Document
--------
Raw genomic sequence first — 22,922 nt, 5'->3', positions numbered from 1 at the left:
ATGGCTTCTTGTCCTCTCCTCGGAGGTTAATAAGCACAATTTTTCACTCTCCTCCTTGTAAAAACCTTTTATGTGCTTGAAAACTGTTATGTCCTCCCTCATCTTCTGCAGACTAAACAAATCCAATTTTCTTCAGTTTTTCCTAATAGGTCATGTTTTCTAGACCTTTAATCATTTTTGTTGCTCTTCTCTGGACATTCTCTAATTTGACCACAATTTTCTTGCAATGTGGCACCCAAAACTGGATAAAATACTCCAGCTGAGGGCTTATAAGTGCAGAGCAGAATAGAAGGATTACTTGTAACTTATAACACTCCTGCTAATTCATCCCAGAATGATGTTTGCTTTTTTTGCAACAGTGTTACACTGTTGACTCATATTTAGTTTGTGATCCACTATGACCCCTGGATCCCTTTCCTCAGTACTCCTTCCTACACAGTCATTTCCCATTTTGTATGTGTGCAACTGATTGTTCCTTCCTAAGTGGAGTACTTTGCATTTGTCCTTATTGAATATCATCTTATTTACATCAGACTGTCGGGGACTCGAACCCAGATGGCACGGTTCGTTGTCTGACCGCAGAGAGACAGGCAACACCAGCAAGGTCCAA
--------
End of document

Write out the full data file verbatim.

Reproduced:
Raw genomic sequence first — 22,922 nt, 5'->3', positions numbered from 1 at the left:
ATGGCTTCTTGTCCTCTCCTCGGAGGTTAATAAGCACAATTTTTCACTCTCCTCCTTGTAAAAACCTTTTATGTGCTTGAAAACTGTTATGTCCTCCCTCATCTTCTGCAGACTAAACAAATCCAATTTTCTTCAGTTTTTCCTAATAGGTCATGTTTTCTAGACCTTTAATCATTTTTGTTGCTCTTCTCTGGACATTCTCTAATTTGACCACAATTTTCTTGCAATGTGGCACCCAAAACTGGATAAAATACTCCAGCTGAGGGCTTATAAGTGCAGAGCAGAATAGAAGGATTACTTGTAACTTATAACACTCCTGCTAATTCATCCCAGAATGATGTTTGCTTTTTTTGCAACAGTGTTACACTGTTGACTCATATTTAGTTTGTGATCCACTATGACCCCTGGATCCCTTTCCTCAGTACTCCTTCCTACACAGTCATTTCCCATTTTGTATGTGTGCAACTGATTGTTCCTTCCTAAGTGGAGTACTTTGCATTTGTCCTTATTGAATATCATCTTATTTACATCAGACTGTCGGGGACTCGAACCCAGATGGCACGGTTCGTTGTCTGACCGCAGAGAGACAGGCAACACCAGCAAGGTCCAA